Admissibility of social media evidence in the court of law and best practices to capture them

Posted on October 8, 2018

Talking about evidence, there are basically two, as defined in the Evidence Act

1) Oral evidence

2) Documentary evidence

The subject at hand, that is Social Media evidence falls under the latter. It is a form of electronic evidence and as per amended provision Section 3(2) of Evidence Act, electronic evidence is documentary evidence.

As defined in Section 2(t) of IT Act, “electronic record’ means, “data, record or data generated, image or sound stored, received or sent in an electronic form or microfilm or computer-generated microfiche.”

The enormous growth of the digital world and electronic communication has rendered e-evidence as a fundamental pillar of communication in today’s society. Thus, it is absolutely possible and logical for these kinds of evidence to be used by the court at a trial. 90% of adults use some form of electronic correspondence in their daily lives, as a result, more and more e-evidences and social media evidence are making their way inside the court. This evidence is used in both civil and criminal cases. However, due to this evidence are easily corruptible, the court will have to determine the authenticity, reliability, and relevancy of the evidence before accepting it.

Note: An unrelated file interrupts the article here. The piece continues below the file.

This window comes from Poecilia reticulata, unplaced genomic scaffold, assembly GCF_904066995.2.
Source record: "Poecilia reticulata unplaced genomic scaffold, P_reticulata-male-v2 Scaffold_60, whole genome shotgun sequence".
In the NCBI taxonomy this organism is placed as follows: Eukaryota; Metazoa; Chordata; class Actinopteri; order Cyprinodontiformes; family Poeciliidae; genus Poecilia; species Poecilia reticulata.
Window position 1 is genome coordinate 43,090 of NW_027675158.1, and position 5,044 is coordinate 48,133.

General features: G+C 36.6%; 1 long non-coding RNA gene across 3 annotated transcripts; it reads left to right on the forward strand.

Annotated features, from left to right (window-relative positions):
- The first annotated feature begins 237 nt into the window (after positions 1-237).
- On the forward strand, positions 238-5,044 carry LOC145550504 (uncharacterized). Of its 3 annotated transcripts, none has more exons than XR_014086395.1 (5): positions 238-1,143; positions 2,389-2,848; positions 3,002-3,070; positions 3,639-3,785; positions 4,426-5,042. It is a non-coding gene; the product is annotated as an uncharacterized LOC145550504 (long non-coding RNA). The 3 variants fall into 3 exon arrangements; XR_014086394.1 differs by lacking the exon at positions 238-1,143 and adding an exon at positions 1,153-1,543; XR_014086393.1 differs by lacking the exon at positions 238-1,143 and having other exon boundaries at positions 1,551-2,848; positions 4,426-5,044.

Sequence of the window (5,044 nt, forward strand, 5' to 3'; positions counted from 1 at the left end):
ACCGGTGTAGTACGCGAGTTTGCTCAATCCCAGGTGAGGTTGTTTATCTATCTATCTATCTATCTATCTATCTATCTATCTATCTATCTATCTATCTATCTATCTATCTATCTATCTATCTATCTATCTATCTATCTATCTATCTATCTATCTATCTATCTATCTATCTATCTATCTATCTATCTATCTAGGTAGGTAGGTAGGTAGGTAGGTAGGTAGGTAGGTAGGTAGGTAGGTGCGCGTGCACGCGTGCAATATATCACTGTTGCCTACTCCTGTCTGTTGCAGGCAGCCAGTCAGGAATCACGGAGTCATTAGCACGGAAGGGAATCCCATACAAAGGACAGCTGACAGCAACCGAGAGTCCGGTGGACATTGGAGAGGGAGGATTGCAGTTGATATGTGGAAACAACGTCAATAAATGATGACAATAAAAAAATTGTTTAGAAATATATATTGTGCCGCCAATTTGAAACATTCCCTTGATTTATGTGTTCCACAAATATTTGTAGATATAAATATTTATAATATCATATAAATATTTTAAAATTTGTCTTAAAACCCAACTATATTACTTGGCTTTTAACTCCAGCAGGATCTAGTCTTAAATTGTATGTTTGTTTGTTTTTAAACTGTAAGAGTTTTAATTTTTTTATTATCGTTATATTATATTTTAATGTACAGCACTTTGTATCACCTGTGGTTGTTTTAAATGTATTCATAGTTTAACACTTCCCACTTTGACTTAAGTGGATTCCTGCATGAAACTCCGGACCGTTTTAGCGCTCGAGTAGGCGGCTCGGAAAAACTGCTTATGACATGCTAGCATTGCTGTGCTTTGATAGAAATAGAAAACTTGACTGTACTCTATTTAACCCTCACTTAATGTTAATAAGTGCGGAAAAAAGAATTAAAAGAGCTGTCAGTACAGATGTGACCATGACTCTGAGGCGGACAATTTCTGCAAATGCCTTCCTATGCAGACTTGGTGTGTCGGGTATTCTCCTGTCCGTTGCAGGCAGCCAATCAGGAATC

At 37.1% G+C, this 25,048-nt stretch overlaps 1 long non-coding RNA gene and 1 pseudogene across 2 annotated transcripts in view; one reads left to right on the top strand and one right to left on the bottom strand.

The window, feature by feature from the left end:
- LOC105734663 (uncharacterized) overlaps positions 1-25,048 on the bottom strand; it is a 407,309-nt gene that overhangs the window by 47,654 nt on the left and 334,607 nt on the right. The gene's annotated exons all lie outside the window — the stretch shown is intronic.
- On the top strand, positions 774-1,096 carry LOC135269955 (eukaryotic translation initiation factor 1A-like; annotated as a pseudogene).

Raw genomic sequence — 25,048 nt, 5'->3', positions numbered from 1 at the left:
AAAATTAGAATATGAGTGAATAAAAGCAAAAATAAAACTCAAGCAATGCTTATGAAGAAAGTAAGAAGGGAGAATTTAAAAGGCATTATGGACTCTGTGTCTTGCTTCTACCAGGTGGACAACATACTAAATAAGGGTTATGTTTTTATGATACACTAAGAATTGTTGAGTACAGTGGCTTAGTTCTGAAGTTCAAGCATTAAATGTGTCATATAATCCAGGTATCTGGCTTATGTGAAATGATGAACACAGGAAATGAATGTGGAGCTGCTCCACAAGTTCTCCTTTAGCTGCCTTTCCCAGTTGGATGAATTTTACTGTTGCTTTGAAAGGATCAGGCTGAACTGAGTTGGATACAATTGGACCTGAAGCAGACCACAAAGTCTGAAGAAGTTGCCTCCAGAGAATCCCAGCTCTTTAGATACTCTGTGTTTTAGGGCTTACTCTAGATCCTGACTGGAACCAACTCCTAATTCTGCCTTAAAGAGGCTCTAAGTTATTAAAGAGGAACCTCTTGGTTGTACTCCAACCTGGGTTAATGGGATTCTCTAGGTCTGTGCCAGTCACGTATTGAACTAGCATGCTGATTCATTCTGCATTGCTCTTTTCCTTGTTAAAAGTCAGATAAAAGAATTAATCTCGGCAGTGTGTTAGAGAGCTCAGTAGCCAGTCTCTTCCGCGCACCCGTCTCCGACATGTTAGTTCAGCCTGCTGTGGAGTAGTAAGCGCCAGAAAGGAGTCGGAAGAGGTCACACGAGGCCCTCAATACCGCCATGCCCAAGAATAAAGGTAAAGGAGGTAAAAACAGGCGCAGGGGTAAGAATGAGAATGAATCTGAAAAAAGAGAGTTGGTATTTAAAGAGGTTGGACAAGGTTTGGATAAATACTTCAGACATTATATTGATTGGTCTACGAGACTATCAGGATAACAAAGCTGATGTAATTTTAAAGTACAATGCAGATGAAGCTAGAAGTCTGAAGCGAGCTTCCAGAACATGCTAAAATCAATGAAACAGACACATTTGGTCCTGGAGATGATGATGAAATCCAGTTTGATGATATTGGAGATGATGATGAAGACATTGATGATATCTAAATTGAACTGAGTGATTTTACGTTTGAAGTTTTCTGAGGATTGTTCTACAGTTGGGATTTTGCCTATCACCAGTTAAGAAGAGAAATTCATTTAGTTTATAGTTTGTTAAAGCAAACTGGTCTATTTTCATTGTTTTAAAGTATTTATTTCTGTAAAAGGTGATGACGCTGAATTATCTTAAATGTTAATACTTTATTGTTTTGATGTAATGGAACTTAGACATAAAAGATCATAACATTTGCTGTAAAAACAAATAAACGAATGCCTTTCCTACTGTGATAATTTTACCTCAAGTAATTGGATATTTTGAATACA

This unique form of evidence typically falls into one of five distinct categories: 1) Website Data; 2) Social Network Communications and Postings; 3) Email; 4) Text Messages; 5) Computer Stored/Generated Documents.

But what are the conditions for admissibility of social media evidence?

If any of the information contained in the electronic record computer output has been copied onto a portable drive or any other device of that sort, then it will be deemed to be a document if the following conditions are satisfied:

1) The computer should have produced the electronic record in the period when it was being used regularly to store or process information by the person who had lawful control over the use of the computer for the purpose of any activities regularly.

2) It must be shown that during the concerned period, the kind of information contained in the electronic record or the kind from which the information was derived was regularly fed into the computer in the ordinary course of the activity in concern.

3) During the material production of the information, the computer should have been operating properly. And if for any reason, the computer was operating properly during that period, it must be shown that the break did not affect either the record or the accuracy of its contents.

4) The information contained in the record should be derived or reproduced from the information that was being fed into the computer in the ordinary course of said activity.

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